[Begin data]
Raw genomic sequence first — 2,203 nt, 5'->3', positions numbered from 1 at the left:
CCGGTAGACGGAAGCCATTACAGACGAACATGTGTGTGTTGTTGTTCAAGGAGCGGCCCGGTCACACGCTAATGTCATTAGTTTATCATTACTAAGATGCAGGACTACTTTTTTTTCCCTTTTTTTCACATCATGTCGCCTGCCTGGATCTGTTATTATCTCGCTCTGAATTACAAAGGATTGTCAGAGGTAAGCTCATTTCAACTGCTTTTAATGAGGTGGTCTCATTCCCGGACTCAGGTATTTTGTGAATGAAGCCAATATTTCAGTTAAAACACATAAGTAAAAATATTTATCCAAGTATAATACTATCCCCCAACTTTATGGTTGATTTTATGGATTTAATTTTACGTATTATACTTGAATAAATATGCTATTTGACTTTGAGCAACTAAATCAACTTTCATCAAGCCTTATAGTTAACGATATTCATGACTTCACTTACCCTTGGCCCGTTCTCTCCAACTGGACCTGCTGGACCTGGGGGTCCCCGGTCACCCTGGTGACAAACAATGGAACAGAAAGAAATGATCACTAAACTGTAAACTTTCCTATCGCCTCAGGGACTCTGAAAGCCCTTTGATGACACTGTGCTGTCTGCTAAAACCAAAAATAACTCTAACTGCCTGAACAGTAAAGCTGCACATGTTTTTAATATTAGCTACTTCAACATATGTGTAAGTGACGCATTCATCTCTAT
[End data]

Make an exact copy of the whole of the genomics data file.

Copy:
Raw genomic sequence first — 2,203 nt, 5'->3', positions numbered from 1 at the left:
CCGGTAGACGGAAGCCATTACAGACGAACATGTGTGTGTTGTTGTTCAAGGAGCGGCCCGGTCACACGCTAATGTCATTAGTTTATCATTACTAAGATGCAGGACTACTTTTTTTTCCCTTTTTTTCACATCATGTCGCCTGCCTGGATCTGTTATTATCTCGCTCTGAATTACAAAGGATTGTCAGAGGTAAGCTCATTTCAACTGCTTTTAATGAGGTGGTCTCATTCCCGGACTCAGGTATTTTGTGAATGAAGCCAATATTTCAGTTAAAACACATAAGTAAAAATATTTATCCAAGTATAATACTATCCCCCAACTTTATGGTTGATTTTATGGATTTAATTTTACGTATTATACTTGAATAAATATGCTATTTGACTTTGAGCAACTAAATCAACTTTCATCAAGCCTTATAGTTAACGATATTCATGACTTCACTTACCCTTGGCCCGTTCTCTCCAACTGGACCTGCTGGACCTGGGGGTCCCCGGTCACCCTGGTGACAAACAATGGAACAGAAAGAAATGATCACTAAACTGTAAACTTTCCTATCGCCTCAGGGACTCTGAAAGCCCTTTGATGACACTGTGCTGTCTGCTAAAACCAAAAATAACTCTAACTGCCTGAACAGTAAAGCTGCACATGTTTTTAATATTAGCTACTTCAACATATGTGTAAGTGACGCATTCATCTCTAT